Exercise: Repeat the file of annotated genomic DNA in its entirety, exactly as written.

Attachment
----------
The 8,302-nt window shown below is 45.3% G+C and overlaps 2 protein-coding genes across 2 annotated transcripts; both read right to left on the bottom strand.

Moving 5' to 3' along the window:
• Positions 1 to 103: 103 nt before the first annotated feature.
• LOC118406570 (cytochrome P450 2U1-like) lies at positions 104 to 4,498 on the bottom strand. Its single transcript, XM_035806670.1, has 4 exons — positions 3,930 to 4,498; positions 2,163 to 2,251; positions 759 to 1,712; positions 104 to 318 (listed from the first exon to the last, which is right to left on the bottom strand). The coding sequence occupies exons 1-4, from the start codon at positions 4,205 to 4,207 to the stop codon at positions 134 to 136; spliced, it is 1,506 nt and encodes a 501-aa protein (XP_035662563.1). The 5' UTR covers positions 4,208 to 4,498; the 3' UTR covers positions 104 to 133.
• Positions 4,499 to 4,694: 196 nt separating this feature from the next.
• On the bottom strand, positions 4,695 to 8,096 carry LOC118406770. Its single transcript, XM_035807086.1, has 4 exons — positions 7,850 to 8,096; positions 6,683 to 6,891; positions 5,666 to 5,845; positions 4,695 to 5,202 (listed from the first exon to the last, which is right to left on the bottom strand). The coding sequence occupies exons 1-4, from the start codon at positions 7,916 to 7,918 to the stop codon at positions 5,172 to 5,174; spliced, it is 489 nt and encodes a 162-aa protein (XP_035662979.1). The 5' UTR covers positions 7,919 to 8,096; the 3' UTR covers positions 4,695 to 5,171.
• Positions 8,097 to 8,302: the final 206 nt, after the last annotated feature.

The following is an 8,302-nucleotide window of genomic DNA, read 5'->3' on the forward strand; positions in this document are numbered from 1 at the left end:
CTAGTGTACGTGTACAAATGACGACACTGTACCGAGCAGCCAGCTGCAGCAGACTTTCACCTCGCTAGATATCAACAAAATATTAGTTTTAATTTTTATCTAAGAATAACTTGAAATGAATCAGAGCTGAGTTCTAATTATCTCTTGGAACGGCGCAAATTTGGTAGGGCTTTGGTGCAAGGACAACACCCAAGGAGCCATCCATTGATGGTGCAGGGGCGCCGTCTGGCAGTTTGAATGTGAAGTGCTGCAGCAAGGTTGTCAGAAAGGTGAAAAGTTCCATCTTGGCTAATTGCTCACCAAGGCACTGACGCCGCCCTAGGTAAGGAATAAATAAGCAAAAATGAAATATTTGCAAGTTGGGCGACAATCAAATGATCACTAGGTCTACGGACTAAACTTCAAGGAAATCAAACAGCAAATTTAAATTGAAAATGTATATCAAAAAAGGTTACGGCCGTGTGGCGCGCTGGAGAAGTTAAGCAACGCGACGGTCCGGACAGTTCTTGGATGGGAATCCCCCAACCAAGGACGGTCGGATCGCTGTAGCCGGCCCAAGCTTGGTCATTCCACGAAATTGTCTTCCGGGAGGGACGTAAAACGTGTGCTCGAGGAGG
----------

The 8,302-nt window shown below is 45.3% G+C and overlaps 2 protein-coding genes across 2 annotated transcripts; both read right to left on the bottom strand.

Moving 5' to 3' along the window:
• Positions 1 to 103: 103 nt before the first annotated feature.
• LOC118406570 (cytochrome P450 2U1-like) lies at positions 104 to 4,498 on the bottom strand. Its single transcript, XM_035806670.1, has 4 exons — positions 3,930 to 4,498; positions 2,163 to 2,251; positions 759 to 1,712; positions 104 to 318 (listed from the first exon to the last, which is right to left on the bottom strand). The coding sequence occupies exons 1-4, from the start codon at positions 4,205 to 4,207 to the stop codon at positions 134 to 136; spliced, it is 1,506 nt and encodes a 501-aa protein (XP_035662563.1). The 5' UTR covers positions 4,208 to 4,498; the 3' UTR covers positions 104 to 133.
• Positions 4,499 to 4,694: 196 nt separating this feature from the next.
• On the bottom strand, positions 4,695 to 8,096 carry LOC118406770. Its single transcript, XM_035807086.1, has 4 exons — positions 7,850 to 8,096; positions 6,683 to 6,891; positions 5,666 to 5,845; positions 4,695 to 5,202 (listed from the first exon to the last, which is right to left on the bottom strand). The coding sequence occupies exons 1-4, from the start codon at positions 7,916 to 7,918 to the stop codon at positions 5,172 to 5,174; spliced, it is 489 nt and encodes a 162-aa protein (XP_035662979.1). The 5' UTR covers positions 7,919 to 8,096; the 3' UTR covers positions 4,695 to 5,171.
• Positions 8,097 to 8,302: the final 206 nt, after the last annotated feature.

The following is an 8,302-nucleotide window of genomic DNA, read 5'->3' on the forward strand; positions in this document are numbered from 1 at the left end:
CTAGTGTACGTGTACAAATGACGACACTGTACCGAGCAGCCAGCTGCAGCAGACTTTCACCTCGCTAGATATCAACAAAATATTAGTTTTAATTTTTATCTAAGAATAACTTGAAATGAATCAGAGCTGAGTTCTAATTATCTCTTGGAACGGCGCAAATTTGGTAGGGCTTTGGTGCAAGGACAACACCCAAGGAGCCATCCATTGATGGTGCAGGGGCGCCGTCTGGCAGTTTGAATGTGAAGTGCTGCAGCAAGGTTGTCAGAAAGGTGAAAAGTTCCATCTTGGCTAATTGCTCACCAAGGCACTGACGCCGCCCTAGGTAAGGAATAAATAAGCAAAAATGAAATATTTGCAAGTTGGGCGACAATCAAATGATCACTAGGTCTACGGACTAAACTTCAAGGAAATCAAACAGCAAATTTAAATTGAAAATGTATATCAAAAAAGGTTACGGCCGTGTGGCGCGCTGGAGAAGTTAAGCAACGCGACGGTCCGGACAGTTCTTGGATGGGAATCCCCCAACCAAGGACGGTCGGATCGCTGTAGCCGGCCCAAGCTTGGTCATTCCACGAAATTGTCTTCCGGGAGGGACGTAAAACGTGTGCTCGAGGAGG